The burden on Moxley and Jericho would be lifted as the summer went on, as Danielson returned to action in July and then Punk and Omega in August at two of AEW’s bigger shows, “Quake at the Lake” and “House of the Dragon” — a direct tie-in to one of the most coveted and successful intellectual properties in entertainment, requested by Warner Bros. Discovery, AEW and HBO’s parent company.
“It was great to get Danielson back at the end of July after he had been gone for a few months and he has been a huge part of the show since he returned,” Khan said. “He had a great comeback match with Daniel Garcia — it was more than a great match, I believe it was a star-making bout for Garcia. We built something really cool around ‘The American Dragon’ versus the ‘Dragon Slayer.’ It was a classic and one of my favorite matches we ever had on Dynamite. I think it showed that we can adapt and work to be a really good partner for Warner Bros. Discovery and promote their projects.”
Now, this Sunday, AEW is holding its signature event, “All Out,” with as close to a full-strength roster as it has had in a calendar year. Moxley is set to face Punk again for the AEW World Championship and in what is Khan’s most-anticipated match, Jericho against Danielson — Lionheart versus The American Dragon.
“I was sitting in an audience wearing a Tazz shirt holding a Chris Jericho sign as a 13-year-old at Jericho’s last two matches in ECW,” Khan said. “His second-to-last match against Sabu and his match the very next night against 2 Cold Scorpio. When he came back in this kind of condition [having lost 30-plus pounds], where he looked like Lionheart again, it was very fitting for him to bring it back.”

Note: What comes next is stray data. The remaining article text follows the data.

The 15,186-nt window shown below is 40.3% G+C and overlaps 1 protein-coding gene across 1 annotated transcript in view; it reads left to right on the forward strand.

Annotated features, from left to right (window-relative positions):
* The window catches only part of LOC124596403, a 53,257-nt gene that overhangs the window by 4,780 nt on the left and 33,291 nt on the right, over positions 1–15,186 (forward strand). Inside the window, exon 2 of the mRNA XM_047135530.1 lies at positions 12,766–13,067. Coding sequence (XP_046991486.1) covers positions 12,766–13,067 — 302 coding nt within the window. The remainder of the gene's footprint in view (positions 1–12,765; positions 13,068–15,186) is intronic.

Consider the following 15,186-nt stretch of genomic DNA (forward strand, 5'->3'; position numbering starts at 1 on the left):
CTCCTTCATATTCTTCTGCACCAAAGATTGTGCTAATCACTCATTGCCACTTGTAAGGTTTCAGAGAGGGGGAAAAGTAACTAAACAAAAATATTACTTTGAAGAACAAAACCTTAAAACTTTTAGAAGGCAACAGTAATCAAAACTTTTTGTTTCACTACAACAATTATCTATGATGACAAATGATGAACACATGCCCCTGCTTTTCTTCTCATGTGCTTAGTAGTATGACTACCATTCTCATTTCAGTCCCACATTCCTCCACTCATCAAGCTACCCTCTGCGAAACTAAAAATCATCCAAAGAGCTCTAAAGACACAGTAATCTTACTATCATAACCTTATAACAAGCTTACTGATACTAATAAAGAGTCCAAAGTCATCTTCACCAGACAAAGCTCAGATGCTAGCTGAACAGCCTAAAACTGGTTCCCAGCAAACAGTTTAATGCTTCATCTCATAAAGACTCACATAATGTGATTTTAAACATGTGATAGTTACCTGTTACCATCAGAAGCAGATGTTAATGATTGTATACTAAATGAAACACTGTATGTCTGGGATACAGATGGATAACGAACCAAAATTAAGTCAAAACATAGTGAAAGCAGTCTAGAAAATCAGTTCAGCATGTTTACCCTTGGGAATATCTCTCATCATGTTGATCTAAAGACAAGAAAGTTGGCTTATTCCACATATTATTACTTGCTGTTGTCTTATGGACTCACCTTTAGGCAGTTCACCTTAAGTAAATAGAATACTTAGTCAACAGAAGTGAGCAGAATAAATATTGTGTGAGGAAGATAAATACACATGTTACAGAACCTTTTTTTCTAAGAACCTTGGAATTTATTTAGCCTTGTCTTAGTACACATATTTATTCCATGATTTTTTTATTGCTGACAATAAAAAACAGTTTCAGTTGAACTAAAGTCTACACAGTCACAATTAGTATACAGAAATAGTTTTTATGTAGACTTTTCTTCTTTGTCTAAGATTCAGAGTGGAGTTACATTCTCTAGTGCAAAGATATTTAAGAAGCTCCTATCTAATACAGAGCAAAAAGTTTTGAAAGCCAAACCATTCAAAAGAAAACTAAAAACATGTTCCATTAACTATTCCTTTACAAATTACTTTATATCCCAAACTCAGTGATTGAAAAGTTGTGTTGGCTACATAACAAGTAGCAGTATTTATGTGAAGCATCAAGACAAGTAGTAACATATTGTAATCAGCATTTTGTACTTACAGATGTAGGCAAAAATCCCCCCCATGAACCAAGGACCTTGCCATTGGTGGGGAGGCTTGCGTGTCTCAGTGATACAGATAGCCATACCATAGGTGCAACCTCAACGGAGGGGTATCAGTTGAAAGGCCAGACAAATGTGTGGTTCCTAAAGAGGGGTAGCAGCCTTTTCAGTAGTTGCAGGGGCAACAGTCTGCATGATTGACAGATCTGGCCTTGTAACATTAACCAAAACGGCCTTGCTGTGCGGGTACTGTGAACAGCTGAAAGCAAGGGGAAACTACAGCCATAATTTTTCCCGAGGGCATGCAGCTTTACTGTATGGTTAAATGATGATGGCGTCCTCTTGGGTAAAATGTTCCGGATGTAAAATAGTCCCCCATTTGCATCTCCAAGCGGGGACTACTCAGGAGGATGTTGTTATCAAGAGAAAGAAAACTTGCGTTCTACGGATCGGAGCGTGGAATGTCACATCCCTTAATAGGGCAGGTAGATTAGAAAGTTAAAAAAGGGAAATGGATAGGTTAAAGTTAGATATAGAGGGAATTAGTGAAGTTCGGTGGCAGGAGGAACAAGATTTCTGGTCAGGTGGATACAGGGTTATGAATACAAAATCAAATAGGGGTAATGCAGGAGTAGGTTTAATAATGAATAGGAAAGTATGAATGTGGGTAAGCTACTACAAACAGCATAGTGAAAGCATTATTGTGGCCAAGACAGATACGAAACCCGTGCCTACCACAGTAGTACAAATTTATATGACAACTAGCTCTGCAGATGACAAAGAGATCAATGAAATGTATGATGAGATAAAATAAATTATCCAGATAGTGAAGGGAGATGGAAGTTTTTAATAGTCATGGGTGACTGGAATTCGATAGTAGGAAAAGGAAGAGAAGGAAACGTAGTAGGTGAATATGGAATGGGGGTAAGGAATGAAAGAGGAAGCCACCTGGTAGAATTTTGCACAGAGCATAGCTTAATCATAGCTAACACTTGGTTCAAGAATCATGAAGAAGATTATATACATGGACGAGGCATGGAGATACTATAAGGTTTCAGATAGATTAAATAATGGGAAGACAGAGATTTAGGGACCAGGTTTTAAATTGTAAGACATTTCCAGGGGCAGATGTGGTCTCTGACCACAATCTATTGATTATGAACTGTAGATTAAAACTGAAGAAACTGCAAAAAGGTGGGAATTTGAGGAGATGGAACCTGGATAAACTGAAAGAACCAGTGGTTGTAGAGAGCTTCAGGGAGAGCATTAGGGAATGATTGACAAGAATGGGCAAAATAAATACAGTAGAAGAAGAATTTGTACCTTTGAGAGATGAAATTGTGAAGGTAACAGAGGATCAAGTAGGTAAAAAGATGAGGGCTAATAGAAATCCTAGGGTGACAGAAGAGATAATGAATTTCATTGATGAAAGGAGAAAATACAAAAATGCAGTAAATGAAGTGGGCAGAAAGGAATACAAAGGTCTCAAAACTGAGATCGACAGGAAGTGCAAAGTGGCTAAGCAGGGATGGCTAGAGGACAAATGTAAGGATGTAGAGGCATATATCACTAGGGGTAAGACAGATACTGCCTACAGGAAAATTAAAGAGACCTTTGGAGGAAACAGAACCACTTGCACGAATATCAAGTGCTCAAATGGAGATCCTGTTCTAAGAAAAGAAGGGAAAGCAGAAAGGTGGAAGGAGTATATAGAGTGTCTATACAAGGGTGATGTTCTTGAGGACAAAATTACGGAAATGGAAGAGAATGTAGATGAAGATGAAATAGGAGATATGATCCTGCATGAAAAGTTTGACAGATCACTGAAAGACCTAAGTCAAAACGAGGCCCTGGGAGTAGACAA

Sunday’s card represents somewhat of a reset for AEW and the start of a new season – hopefully for Khan, one that comes with fewer curveballs and less treacherous waters to navigate than the past 12 months have provided him.
“The goal is to strike a balance between having happy fans, good stories and a happy locker room,” Khan said. “I think for the most part we do have that. I think the really exciting thing about All Out and this week for AEW is that we are approaching a full-strength roster again.
“It felt like last year we kicked off a season — it was a wild, tumultuous, one — but we had some of our greatest business heights. It has been challenging but I do believe this will wind up being one of our greatest pay-per-views.”